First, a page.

What does a glacier runoff in the Rocky Mountains, a canal in downtown Munich, and an uncharted river, deep in Afghanistan’s Hindu Kush mountains, all have in common? Aside from encompassing rich aquatic ecosystems, and hosting complex rapid systems, they were all surfed by Calgary-based expeditioner Jacob Kelly Quinlan on his worldly endeavor to surf 100 different river waves.
<!– –>“It’s all about the adventure and dichotomy of surfing places that aren’t supposed to have waves,” said Quinlan. “I’ve surfed in corn fields, bottoms of dams, dessert irrigation canals, and isolated canyons.”
Alongside German filmmaker Nico Walz, the duo spent the past decade hunting, surfing, and studying some of the world’s wildest inland waves with a few questions in mind: What sets superior river waves apart from the rest, and how can we make them more accessible?
As the co-founder of artificial wave-building company Surf Anywhere, Quinlan’s sense of adventure is driven by his desire to grow the sport and promote a sustainable approach to inland surfing for future generations.
“I want to turn my experiences into tools, so others can have the same opportunities I did—to be able to surf wherever they call home.”
Surf Is Where You Find It
Like the ocean, surf-able faces can be found in the wildest and most urban rivers. As water flows over a drop in a river bed, it gains speed and energy. When this energy faces any form of resistance, it creates an upstream standing wave. As gravity pulls upstream and water pushes downstream, a surfer can harness the energy of the river. The phenomenon was first documented in 1975 in Munich, Germany, but has become a trending sport in recent years.
Quinlan’s journey began in 2013 when his local river wave on the Kananaskis, outside of Calgary, was changing due to flooding—new waves emerged, and old waves disappeared. Nothing was permanent, and he knew these natural phenomenons needed to be documented. At this point, he’d surfed only 10 different river waves.
Later that year, Quinlan and a few friends ventured to British Columbia’s Skookumchuk Narrows to ride its famed tidal rapids. Twice daily, 750 billion liters of seawater rushes through the narrows between Sechelt and Jervis inlets, creating a standing wave that can reach two meters in height.
“The big, beautiful, glassy wave, had me in awe,” Quinlan says. I spent the day riding a world class wave, surrounded by the camaraderie of fellow surfers—it was a feeling I never found in ocean surfing. At this moment I realized there were beautiful waves everywhere.”
“That’s when the dream was born.”
Scoring Waves and Finding Beauty In Afghanistan’s Uncharted Waters
In the spring of 2018, Quinlan and Walz were presented an opportunity beyond their wildest dreams. They were invited to take part in a 10-day legendary expedition film project—led by Afghani surfer Afridun Amu—to find surfable waves and spread the joy of surfing in Afghanistan.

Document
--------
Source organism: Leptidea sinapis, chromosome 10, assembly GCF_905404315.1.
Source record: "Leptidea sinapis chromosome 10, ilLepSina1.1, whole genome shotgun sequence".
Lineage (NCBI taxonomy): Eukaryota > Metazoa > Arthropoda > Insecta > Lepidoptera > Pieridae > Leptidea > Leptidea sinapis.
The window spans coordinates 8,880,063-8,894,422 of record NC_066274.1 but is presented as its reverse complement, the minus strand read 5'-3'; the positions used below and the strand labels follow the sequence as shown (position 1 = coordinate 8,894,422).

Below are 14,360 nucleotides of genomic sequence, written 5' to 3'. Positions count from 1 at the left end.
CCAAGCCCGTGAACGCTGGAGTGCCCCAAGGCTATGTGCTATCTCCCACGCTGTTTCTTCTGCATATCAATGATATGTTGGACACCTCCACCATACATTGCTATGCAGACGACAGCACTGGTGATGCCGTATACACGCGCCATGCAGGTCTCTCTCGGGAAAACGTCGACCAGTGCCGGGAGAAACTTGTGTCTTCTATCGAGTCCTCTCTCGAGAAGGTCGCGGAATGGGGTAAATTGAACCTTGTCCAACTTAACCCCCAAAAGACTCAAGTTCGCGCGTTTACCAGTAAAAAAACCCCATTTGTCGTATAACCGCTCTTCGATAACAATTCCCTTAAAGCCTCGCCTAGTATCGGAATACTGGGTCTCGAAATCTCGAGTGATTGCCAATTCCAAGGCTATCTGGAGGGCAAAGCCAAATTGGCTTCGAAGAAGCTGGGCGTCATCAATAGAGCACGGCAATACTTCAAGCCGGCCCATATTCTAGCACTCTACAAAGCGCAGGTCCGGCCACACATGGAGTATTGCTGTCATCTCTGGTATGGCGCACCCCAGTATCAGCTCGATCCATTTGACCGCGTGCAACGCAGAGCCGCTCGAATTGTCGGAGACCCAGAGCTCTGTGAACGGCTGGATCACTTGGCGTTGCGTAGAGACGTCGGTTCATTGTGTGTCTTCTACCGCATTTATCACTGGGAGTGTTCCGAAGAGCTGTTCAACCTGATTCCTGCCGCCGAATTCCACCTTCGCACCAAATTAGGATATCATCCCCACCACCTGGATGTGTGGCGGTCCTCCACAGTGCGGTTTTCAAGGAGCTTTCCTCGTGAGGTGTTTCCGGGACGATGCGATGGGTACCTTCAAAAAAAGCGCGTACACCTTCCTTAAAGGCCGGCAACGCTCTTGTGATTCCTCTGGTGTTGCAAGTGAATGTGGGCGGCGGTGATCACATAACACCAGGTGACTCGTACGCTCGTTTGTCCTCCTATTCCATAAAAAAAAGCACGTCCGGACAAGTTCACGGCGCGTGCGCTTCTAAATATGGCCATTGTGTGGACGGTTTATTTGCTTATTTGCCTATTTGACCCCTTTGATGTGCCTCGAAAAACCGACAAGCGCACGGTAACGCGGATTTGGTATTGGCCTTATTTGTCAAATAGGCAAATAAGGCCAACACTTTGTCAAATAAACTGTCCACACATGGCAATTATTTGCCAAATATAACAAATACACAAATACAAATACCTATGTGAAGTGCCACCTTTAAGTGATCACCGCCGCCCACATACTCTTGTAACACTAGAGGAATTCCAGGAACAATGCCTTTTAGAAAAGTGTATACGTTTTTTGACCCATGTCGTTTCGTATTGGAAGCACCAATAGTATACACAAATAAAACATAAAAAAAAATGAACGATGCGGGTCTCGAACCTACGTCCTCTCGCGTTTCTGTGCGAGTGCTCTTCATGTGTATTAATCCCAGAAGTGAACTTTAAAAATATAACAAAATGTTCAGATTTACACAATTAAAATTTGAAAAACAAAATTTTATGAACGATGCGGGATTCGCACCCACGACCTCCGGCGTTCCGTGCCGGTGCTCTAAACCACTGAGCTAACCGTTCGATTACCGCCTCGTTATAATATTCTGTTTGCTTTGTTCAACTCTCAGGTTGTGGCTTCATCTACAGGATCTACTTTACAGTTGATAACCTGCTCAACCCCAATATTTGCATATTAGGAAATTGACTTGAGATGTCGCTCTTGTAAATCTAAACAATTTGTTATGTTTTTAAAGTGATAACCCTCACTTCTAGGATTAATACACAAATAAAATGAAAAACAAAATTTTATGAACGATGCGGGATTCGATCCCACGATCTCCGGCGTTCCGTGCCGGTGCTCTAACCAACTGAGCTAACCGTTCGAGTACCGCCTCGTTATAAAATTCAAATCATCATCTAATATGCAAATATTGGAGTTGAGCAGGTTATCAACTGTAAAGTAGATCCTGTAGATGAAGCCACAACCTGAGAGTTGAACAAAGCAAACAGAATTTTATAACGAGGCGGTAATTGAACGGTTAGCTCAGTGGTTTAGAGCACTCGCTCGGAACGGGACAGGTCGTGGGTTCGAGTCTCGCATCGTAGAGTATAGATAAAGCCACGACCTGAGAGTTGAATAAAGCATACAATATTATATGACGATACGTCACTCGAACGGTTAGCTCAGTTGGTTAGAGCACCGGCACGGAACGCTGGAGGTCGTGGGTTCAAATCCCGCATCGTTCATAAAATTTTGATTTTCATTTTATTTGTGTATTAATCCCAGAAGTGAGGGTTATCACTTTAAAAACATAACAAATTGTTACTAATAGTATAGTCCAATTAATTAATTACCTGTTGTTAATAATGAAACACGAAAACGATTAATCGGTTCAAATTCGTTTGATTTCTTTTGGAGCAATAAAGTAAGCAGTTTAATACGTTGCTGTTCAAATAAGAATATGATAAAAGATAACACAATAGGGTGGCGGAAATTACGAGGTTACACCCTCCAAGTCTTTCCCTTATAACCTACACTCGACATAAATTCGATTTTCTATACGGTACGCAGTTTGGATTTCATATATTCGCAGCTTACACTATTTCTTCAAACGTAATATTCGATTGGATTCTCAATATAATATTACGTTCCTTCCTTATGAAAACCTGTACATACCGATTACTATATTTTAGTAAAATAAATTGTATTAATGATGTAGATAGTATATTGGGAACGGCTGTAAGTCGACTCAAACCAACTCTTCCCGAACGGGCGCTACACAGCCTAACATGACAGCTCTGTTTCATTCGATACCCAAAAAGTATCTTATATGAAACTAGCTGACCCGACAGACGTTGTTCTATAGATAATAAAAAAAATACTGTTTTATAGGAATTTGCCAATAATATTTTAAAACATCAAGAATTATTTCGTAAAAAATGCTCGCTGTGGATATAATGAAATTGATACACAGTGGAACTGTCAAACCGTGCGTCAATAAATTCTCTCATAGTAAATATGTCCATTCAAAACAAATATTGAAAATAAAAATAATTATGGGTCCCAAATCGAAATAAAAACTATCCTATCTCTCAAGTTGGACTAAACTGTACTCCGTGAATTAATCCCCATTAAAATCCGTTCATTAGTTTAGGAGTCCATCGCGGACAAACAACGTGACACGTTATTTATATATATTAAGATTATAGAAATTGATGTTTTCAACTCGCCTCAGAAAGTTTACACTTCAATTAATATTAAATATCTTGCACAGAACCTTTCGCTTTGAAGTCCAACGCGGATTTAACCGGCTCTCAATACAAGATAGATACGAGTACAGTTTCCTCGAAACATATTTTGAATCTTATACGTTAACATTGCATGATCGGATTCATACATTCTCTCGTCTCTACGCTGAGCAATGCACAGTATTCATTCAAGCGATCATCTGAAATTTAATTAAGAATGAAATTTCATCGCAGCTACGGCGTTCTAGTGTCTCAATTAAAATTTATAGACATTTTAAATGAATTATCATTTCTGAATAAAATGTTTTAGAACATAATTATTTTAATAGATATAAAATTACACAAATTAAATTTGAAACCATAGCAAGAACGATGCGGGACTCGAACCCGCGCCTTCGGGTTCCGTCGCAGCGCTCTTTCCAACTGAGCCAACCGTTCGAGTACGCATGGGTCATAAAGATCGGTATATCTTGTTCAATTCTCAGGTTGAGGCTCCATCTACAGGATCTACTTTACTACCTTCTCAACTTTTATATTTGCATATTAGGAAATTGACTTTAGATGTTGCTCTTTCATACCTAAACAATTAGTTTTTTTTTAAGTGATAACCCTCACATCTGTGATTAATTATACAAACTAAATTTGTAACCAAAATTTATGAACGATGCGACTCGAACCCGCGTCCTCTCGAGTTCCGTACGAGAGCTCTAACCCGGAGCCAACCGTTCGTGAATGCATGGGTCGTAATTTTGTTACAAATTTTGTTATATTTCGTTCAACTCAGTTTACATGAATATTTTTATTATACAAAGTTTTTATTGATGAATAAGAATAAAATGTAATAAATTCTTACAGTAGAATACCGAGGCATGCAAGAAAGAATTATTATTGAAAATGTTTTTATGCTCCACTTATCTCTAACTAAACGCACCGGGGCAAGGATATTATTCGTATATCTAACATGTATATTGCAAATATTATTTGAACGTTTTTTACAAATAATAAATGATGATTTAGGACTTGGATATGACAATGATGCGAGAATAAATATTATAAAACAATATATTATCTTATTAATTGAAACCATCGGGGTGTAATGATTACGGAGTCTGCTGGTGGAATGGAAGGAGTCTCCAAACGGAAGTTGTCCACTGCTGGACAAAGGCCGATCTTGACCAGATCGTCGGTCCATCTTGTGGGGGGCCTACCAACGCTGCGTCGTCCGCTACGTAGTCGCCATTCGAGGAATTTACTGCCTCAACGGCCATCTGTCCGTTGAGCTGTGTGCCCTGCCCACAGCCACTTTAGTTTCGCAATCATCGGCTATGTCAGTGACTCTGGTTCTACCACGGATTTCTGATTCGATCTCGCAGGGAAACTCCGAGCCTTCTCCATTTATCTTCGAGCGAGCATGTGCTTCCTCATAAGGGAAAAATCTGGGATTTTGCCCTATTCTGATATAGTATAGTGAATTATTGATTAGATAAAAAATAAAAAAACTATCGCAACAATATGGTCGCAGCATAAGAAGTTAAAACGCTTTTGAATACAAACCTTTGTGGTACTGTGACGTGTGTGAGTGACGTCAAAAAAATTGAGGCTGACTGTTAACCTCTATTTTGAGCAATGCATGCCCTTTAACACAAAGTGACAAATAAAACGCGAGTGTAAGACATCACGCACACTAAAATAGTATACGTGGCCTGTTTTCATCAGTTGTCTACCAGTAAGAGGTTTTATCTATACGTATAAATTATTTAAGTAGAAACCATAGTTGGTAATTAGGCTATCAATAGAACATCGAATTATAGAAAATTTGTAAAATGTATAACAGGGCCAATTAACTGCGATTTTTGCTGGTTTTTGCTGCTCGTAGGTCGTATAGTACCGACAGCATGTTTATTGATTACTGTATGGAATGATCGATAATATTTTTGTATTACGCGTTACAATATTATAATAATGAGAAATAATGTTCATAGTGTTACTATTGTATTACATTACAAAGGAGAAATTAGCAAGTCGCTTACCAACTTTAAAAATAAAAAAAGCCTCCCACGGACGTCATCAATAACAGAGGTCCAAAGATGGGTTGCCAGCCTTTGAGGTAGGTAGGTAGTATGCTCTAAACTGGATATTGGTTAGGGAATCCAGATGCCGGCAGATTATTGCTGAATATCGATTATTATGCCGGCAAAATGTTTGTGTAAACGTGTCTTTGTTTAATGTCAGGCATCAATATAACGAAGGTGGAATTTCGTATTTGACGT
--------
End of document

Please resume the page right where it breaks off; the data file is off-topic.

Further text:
The crew landed in the capital city of Kabul, hired a security team, loaded surfboards and cameras into a pair of bulletproof Land Cruisers, and headed north into the mountains. They endured broken roads, sketchy rivers, temperature swings, and cultural differences in order to claim the title of being the first surfers ever to ride a wave in the country.
The expedition was labelled a “surf trip,” but the project was much larger than surfing itself. Walz was tasked with capturing the natural beauty of the Afghani countryside, and the untamed, adventurous spirit of the Afghan people—a job he claimed came easy.
“At first, I didn’t really understand the importance of the project,” said Quinlan. “It wasn’t until we surfed in front of a school one day. The pure stoke we saw in those kid’s faces—especially in a war torn country like Afghanistan—exceeded any feeling you could ever get from riding a wave.”
The power of surfing seemed to transcend and subside any East-West preconceptions and divides, bringing together two cultures over the joys of sport. “It was truly a life-changing experience,” Quinlan added.
No matter the medium, surfing is beautiful thing.
As Quinlan and Walz traveled the world, learning and connecting with different cultures and river wave communities, they learned about the true value of surfing.
Whether it be on a concrete, ocean, river, snow, or any other weird and wonderful type of wave, the act of surfing distracts us from the hustle and bustle of everyday life—teaching us to be 100 percent present the moment we stand on a board. It teaches us patience and adversity, and connects us to a rhythm that exceeds the scale of any human timeline.
“Every time I’ve ever stepped foot in the water, I’ve exited in a much better mood,” said Quinlan. “Surfing makes my life better in so many different ways, and I know I’m not alone.”
Photo caption: Additionally, the social and environmental benefits of surfing are immeasurable. Boardsport communities foster concrete communities and lifelong friendships, while connecting users to the health and value of the environments in which we play.
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